Functional high-intensity training improves pancreatic β-cell function in adults with type 2 diabetes

Stephan Nieuwoudt, Ciarán E. Fealy, Julie A. Foucher, Amanda R. Scelsi, Steven K. Malin, Mangesh Pagadala, Michael Rocco, Bartolome Burguera, John P. Kirwan

Research output: Contribution to journalArticlepeer-review

19 Scopus citations

Abstract

Type 2 diabetes (T2D) is characterized by reductions in β-cell function and insulin secretion on the background of elevated insulin resistance. Aerobic exercise has been shown to improve β-cell function, despite a subset of T2D patients displaying “exercise resistance.” Further investigations into the effectiveness of alternate forms of exercise on β-cell function in the T2D patient population are needed. We examined the effect of a novel, 6-wk CrossFit functional high-intensity training (F-HIT) intervention on β-cell function in 12 sedentary adults with clinically diagnosed T2D (54 ± 2 yr, 166 ± 16 mg/dl fasting glucose). Supervised training was completed 3 days/wk, comprising functional movements performed at a high intensity in a variety of 10-to 20-min sessions. All subjects completed an oral glucose tolerance test and anthropometric measures at baseline and following the intervention. The mean disposition index, a validated measure of β-cell function, was significantly increased (PRE: 8.4 ± 3.1, POST: 11.5 ± 3.5, P = 0.02) after the intervention. Insulin processing inefficiency in the β-cell, expressed as the fasting proinsulin-toinsulin ratio, was also reduced (PRE: 2.40 ± 0.37, POST: 1.78 ± 0.30, P = 0.04). Increased β-cell function during the early-phase response to glucose correlated significantly with reductions in abdominal body fat (R2 = 0.56, P = 0.005) and fasting plasma alkaline phosphatase (R2 = 0.55, P = 0.006). Mean total body-fat percentage decreased significantly (Δ: -1.17 0.30%, P = 0.003), whereas lean body mass was preserved (Δ: +0.05 + 0.68 kg, P = 0.94). We conclude that F-HIT is an effective exercise strategy for improving β-cell function in adults with T2D.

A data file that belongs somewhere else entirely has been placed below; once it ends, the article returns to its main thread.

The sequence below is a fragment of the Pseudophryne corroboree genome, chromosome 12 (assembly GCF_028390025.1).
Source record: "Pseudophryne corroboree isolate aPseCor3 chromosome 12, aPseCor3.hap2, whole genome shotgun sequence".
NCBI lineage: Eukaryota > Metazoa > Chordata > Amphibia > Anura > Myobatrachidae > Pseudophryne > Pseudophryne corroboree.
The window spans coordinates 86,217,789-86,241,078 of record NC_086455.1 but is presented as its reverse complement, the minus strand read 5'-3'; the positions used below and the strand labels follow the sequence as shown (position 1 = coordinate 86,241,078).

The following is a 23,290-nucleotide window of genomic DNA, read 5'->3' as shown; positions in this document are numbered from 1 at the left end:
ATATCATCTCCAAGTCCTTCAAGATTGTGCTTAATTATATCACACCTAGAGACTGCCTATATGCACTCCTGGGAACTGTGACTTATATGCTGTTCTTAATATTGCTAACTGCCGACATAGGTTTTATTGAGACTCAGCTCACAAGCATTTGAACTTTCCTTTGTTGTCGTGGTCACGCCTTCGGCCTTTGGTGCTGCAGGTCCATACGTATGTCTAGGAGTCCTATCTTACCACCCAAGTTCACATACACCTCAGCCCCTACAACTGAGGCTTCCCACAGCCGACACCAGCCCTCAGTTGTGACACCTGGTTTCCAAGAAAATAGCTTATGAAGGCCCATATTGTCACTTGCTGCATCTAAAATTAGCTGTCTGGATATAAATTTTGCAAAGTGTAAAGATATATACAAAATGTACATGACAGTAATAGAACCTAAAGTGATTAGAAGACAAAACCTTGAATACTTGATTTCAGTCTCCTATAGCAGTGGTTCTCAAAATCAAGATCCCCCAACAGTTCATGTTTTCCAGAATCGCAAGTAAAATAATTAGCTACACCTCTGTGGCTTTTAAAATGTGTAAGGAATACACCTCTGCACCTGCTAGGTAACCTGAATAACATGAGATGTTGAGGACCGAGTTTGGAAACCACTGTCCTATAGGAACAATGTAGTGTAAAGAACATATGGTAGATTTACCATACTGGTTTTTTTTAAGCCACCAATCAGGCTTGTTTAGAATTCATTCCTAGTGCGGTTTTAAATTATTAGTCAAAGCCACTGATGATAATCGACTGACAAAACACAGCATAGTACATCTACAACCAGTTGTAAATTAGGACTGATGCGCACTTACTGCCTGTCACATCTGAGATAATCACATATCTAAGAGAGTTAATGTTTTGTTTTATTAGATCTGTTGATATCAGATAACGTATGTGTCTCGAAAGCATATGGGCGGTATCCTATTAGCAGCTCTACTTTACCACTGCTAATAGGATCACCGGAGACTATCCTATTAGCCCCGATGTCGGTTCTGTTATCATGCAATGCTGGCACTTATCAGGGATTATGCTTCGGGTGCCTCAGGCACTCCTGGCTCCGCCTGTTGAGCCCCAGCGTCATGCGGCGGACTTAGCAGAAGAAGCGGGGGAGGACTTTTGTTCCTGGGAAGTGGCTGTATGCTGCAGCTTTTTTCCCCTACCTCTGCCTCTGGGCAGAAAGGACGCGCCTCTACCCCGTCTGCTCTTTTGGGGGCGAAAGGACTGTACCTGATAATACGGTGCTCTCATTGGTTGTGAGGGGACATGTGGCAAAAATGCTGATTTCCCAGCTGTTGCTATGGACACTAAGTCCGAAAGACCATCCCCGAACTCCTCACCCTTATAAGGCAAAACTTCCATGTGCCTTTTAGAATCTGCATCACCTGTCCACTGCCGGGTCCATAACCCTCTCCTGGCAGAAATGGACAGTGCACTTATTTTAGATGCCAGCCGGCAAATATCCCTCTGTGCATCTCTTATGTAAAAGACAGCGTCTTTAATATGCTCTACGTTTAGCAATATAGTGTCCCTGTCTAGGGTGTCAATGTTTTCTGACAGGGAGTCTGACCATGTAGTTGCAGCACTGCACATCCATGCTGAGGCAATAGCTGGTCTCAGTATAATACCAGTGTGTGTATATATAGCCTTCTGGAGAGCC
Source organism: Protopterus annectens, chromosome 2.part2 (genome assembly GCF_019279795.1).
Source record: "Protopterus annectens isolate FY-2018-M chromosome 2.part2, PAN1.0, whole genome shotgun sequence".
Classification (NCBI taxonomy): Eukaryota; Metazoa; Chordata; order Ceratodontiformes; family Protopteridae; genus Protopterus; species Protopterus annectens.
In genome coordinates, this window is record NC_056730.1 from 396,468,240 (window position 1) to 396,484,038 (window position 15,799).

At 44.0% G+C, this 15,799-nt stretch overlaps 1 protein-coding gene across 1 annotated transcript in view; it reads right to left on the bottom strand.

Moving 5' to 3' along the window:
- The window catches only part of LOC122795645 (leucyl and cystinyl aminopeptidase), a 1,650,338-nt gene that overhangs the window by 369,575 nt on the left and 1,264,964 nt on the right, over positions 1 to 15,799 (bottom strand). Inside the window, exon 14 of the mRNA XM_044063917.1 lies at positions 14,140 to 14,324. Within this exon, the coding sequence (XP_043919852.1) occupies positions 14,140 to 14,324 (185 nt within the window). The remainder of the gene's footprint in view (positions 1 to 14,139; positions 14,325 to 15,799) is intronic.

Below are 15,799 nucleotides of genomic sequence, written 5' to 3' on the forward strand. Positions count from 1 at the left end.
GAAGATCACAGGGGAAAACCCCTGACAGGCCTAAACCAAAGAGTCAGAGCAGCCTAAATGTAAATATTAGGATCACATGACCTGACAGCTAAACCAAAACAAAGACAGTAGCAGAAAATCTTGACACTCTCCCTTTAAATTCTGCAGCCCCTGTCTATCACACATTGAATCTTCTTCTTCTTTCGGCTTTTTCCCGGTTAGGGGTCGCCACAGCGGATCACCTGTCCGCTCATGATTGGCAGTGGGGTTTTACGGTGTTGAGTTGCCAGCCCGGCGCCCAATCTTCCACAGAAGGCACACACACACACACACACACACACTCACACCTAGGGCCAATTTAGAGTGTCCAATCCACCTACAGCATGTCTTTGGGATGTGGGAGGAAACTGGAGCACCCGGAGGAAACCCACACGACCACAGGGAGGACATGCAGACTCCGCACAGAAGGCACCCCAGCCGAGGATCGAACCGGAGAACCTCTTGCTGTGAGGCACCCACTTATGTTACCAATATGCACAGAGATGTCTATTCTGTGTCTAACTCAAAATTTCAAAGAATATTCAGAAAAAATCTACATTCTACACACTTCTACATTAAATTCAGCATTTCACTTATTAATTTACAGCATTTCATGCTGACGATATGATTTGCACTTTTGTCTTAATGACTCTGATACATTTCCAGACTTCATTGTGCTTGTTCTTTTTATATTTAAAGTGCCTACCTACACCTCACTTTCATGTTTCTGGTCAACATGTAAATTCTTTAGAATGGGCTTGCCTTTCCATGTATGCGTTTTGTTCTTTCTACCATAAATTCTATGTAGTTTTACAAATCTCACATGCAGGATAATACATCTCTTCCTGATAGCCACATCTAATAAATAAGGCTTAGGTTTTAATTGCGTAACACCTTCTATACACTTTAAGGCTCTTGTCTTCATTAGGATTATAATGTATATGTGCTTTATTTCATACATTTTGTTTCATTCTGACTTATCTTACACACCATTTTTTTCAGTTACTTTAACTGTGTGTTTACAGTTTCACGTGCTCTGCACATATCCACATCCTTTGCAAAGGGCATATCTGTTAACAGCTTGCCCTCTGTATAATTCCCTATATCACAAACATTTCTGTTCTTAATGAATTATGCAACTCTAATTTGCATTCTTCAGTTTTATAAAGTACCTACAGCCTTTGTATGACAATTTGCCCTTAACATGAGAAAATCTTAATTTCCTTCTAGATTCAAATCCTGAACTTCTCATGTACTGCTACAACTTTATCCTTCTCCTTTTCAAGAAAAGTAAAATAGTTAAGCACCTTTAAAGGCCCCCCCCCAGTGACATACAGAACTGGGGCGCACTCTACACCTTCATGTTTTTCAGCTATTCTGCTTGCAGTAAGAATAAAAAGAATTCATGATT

Original languageEnglish (US)
Pages (from-to)E314-E320
JournalAmerican Journal of Physiology - Endocrinology and Metabolism
Volume313
Issue number3
DOIs
StatePublished - Sep 2017
Externally publishedYes

All Science Journal Classification (ASJC) codes

  • Endocrinology, Diabetes and Metabolism
  • Physiology
  • Physiology (medical)

Keywords

  • Exercise
  • Insulin secretion
  • Obesity
  • Pancreas
  • Type 2 diabetes

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